Toothfish Vanish into Illegal Fishing Boats

SYDNEY, Australia, August 14, 2001 (ENS) - An investigation into global trade in the Southern Ocean's "white gold," Patagonian toothfish, has revealed it is running at twice the level previously thought, and much of this catch is illegal. The Patagonian toothfish appears on the restaurant menus of North America as Chilean sea bass, a delectable dish that brings a high price.

The wildlife trade monitoring organization TRAFFIC said the illegal, unreported and unregulated (IUU) catch is worth hundreds of millions of dollars.


Chilean sea bass (Photo courtesy Vis Seafoods)
In the new report, TRAFFIC researcher Glenn Sant estimates the total trade in toothfish at 59,000 tonnes in 1999/2000, and said the IUU portion could amount to 33,000 tonnes.

This is around four times the IUU catch estimated by the responsible international organization, the Commission for the Conservation of Antarctic Living Resources (CCAMLR), which had claimed the problem was declining.

Instead, the figures show the illegal catch is running at least as high as it ever was.

TRAFFIC's report is the most comprehensive independent assessment yet made of the scale of the booming global toothfish industry, which sees the big, white fleshed fish filleted down for the plates of consumers in Japan, North America, and the European Union.

The report found a total of 14 countries reported catches of toothfish, while 11 were involved in the illegal trade. This remains dominated by Spanish owned fishing interests through flag-of-convenience states such as Panama.


Patagonian toothfish (Photo courtesy Greenpeace)
Funded by the Australian government, the World Wide Fund for Nature and the Packard Foundation, the report said a concerted effort by CCAMLR countries has contributed to a decline in IUU fishing by their own fleets. It is also possible others have been discouraged by the increased surveillance.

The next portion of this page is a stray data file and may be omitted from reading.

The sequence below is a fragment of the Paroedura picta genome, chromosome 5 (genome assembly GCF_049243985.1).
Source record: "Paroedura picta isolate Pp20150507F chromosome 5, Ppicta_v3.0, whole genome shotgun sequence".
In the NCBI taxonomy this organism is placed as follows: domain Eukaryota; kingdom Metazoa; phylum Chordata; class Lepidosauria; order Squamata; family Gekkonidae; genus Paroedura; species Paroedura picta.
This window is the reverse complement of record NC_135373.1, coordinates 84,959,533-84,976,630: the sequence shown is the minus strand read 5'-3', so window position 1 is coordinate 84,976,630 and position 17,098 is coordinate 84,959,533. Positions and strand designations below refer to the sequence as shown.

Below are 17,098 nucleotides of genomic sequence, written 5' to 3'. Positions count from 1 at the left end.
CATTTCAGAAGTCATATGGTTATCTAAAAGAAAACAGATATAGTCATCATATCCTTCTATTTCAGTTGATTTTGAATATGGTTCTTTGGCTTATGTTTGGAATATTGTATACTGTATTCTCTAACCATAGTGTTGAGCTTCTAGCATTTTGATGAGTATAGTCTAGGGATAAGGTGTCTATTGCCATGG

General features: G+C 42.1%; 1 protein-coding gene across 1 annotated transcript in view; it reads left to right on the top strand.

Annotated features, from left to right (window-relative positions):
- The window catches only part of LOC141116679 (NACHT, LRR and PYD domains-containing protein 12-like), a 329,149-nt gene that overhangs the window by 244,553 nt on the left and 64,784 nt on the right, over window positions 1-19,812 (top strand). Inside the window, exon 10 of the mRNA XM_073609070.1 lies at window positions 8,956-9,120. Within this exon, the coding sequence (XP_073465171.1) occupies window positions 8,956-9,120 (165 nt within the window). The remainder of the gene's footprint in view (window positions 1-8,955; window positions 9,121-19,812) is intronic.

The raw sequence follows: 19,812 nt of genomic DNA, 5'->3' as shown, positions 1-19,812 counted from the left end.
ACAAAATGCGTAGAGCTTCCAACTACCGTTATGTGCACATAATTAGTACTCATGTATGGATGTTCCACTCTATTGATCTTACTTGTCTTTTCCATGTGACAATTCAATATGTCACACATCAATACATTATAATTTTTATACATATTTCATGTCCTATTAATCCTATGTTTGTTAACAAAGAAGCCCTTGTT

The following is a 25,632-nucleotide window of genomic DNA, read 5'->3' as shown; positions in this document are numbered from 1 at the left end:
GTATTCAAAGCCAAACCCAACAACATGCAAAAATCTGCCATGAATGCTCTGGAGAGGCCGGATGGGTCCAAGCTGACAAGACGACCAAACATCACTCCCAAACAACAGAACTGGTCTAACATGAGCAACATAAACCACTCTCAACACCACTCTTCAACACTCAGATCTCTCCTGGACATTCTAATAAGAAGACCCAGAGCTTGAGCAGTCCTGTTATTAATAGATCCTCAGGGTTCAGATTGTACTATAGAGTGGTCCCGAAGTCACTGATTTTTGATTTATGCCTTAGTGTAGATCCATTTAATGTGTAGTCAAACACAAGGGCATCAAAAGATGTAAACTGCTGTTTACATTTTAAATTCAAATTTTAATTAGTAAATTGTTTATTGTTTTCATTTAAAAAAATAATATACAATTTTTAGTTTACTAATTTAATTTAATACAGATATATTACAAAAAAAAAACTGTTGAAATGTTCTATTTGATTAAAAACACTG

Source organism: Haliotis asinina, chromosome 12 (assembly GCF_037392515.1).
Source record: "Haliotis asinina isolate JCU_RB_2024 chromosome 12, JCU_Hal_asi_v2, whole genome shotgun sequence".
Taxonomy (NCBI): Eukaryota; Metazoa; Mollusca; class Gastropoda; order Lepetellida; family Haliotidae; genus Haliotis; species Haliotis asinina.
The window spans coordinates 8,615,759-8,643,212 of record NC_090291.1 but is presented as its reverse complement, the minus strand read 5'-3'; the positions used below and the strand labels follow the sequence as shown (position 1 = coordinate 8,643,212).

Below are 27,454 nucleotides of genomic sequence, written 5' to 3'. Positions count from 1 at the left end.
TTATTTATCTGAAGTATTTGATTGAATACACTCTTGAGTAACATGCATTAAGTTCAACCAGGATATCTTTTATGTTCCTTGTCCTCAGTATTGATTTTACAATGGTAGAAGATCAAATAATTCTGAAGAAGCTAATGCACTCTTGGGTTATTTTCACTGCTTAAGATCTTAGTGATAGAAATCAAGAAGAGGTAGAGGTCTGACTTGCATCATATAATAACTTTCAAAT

"However increased surveillance may have relocated rather than eliminated the IUU effort," said the report. "A more likely explanation in the decline in the CCAMLR estimates of IUU fishing lies in the shortcomings of the estimates themselves."

It said CCAMLR had acknowledged it is increasingly difficult to estimate the IUU catch. Fish are being trans-shipped at sea, and landed under different species names.

There are also signs that more pressure is being placed on remote waters outside any national fisheries zone, such as the Ob and Lena Banks which lie northwest of eastern Antarctica's Orydz Bay.

TRAFFIC said the paper trail from fishing boat to market needs to be strengthened, and widened to cover all trading nations.

"CCAMLR's management measures have not prevented an increase in IUU catch in 2000," the report said. "There is no room for complacency in management of this species."

The Antarctic and Southern Oceans Coalition, which represents environmental organizations in 50 countries, last year called for a moratorium on all toothfish fishing. TRAFFIC has not followed suit, but it has urged consideration of the use of the Convention on International Trade in Endangered Species to control the fishery.

{Published in cooperation with The Antarctican}